This week we begin a new church year with the season of Advent. This is a time when the Church invites us to slow down, savor the anticipation of Christmas and prepare our hearts for the coming of the Lord. Yet too often we have found the busyness of preparing for Christmas soon overwhelms our best intentions for prayer and pondering.
But whether we like it or not, this year will be different. As the pandemic surges around the country, this year’s Advent is beginning to look a lot like this year’s Lent. To avoid contracting or spreading COVID-19, we are by necessity paring down our usual seasonal activities. Get-togethers are being canceled or moved online, and we are left with sincere feelings of loss. It is painful to have to skip or alter the traditions, celebrations and togetherness that help us celebrate what matters most…we are mourning right along with you.
While we are planning to continue indoor worship services through December, we are aware that those plans are subject to change based on conditions around us. That’s why we are continuing to develop our technical capabilities and offer more options for worship. We are in the final stages of being able to have Sunday morning services go ‘live’ on Zoom (and hopefully Facebook). These will also be recorded and available at other times you want to watch, including on YouTube. You can also come to the parking lot and pick-up worship booklets and communion cups and listen to the service on radio station 93.1 FM. We’ve come a long way since March!
Despite its challenges, this Advent can be a time of great opportunity if we let it. Since the Church is calling us to slow down, and the pandemic is forcing us to slow down, maybe this is the year we allow Advent to truly take root in our hearts. Perhaps our social losses can lead to spiritual gains. In this newsletter you will find information on our upcoming on-line Advent Study, our virtual Christmas ‘pageant’, and a special Christmas celebration offered by the National Lutheran Choir.
This Advent also offers a chance to ponder more deeply the real meaning of the season: that we are preparing our hearts not just in memory of the Lord’s birth but in anticipation of his coming again. With a global pandemic endangering the health of millions, political divisions straining our relationships, and climate changes threatening habitats, many of us are feeling anxious, frightened, overwhelmed. We are in need of healing…physically from a virus that has claimed too many lives, emotionally from strained relationships, spiritually from the fatigue of doubt and fear. But remember that Jesus was born into a world facing disorder, oppression, and fright as well. People then, as now, longed for a Messiah who would save them…bring them wholeness and healing.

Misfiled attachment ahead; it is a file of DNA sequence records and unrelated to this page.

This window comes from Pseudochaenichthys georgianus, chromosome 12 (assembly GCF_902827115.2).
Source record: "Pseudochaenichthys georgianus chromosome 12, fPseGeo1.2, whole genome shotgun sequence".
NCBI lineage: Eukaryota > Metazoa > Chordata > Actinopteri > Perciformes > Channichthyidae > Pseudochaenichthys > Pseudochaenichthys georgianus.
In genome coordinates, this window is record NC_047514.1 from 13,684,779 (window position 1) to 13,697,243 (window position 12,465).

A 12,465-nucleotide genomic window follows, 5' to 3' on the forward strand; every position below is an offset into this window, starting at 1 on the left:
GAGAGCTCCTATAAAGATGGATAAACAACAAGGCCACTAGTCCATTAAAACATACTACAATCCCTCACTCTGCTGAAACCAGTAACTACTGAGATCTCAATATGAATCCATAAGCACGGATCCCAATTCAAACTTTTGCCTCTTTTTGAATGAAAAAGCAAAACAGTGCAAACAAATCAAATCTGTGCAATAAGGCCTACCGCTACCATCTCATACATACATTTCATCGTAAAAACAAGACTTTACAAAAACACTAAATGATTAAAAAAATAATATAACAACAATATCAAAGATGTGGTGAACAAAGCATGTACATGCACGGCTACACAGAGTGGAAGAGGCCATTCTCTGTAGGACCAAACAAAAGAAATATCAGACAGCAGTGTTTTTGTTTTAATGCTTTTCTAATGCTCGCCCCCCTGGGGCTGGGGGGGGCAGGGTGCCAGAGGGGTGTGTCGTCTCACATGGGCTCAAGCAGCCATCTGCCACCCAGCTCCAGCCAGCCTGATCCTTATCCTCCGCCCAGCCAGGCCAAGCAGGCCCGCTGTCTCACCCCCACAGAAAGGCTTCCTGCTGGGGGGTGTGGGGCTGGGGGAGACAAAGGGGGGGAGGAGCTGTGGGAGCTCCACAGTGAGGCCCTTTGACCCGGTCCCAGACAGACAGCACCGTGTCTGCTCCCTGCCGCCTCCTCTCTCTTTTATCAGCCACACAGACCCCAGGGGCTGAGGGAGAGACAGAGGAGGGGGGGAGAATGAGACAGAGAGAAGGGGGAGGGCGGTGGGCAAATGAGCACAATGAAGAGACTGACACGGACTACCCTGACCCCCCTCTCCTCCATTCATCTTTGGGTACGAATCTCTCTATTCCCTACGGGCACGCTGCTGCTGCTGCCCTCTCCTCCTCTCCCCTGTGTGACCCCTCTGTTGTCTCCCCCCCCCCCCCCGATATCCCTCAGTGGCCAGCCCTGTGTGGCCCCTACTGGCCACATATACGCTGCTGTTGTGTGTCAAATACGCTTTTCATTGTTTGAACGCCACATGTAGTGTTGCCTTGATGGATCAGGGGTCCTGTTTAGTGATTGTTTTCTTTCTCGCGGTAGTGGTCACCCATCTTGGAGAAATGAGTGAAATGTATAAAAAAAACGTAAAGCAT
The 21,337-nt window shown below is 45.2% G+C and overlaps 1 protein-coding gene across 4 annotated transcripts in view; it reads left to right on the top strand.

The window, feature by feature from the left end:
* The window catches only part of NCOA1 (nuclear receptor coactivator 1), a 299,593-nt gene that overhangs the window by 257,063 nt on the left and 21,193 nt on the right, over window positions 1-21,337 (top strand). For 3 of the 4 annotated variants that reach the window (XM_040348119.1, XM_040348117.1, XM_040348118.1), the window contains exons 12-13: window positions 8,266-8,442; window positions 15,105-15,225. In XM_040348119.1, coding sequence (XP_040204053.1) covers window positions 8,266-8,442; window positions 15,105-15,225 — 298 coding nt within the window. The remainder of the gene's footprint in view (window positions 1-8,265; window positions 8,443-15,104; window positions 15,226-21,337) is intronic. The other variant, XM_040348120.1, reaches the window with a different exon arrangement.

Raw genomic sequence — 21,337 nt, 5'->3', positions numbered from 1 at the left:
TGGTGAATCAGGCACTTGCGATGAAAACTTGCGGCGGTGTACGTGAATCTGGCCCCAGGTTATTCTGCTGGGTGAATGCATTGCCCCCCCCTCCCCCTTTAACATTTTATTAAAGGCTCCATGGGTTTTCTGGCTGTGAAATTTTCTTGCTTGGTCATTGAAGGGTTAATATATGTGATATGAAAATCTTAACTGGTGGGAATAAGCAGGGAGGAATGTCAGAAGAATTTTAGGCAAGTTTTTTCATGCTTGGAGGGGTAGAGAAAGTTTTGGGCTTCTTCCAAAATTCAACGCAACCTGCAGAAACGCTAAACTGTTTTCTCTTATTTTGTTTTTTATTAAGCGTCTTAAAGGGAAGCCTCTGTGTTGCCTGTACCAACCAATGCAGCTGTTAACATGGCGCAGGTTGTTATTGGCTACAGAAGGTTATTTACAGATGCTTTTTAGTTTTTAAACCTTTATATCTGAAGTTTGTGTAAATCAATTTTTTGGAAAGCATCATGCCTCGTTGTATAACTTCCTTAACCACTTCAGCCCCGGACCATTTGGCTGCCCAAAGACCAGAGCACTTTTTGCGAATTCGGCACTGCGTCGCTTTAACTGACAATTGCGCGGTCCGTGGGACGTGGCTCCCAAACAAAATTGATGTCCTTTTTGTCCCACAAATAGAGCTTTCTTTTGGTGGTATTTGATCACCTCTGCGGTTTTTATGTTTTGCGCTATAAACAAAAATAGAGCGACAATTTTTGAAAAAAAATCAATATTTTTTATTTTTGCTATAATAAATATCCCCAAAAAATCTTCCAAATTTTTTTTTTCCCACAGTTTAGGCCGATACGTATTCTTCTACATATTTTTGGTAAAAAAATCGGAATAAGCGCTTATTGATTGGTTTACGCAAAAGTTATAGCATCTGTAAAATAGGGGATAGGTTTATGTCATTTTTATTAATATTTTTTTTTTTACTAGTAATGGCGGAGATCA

So never forget that Advent is above all a season of hope, joy, peace and love. Jesus is the Word made flesh, and we look forward to his coming to bring healing and restoration of all of God’s creation. He made his dwelling among us in order to save us, and we rejoice in the hope of one day meeting him face to face. This year, when so much is unknown, let us cling to that hope ever more fervently.
Even during our current time of darkness, we find reasons for hope. Stories abound of the courage of our health care workers and the creative perseverance of our churches. Truly remarkable scientific advances seem to be bringing a COVID-19 vaccine in record time. The people of God are generous and are helping one another in concrete and meaningful ways. And, of course, Jesus Christ dwells among us. What better source of hope could we want?
So while this Advent is going to look and feel different, if we make a point to center our hearts on the coming of Christ, and remain filled with his hope, this season will be not only reclaimed but enriched. We may find ourselves celebrating the most Advent-like Advent ever.
Yours in hopeful expectation... Pastor Debby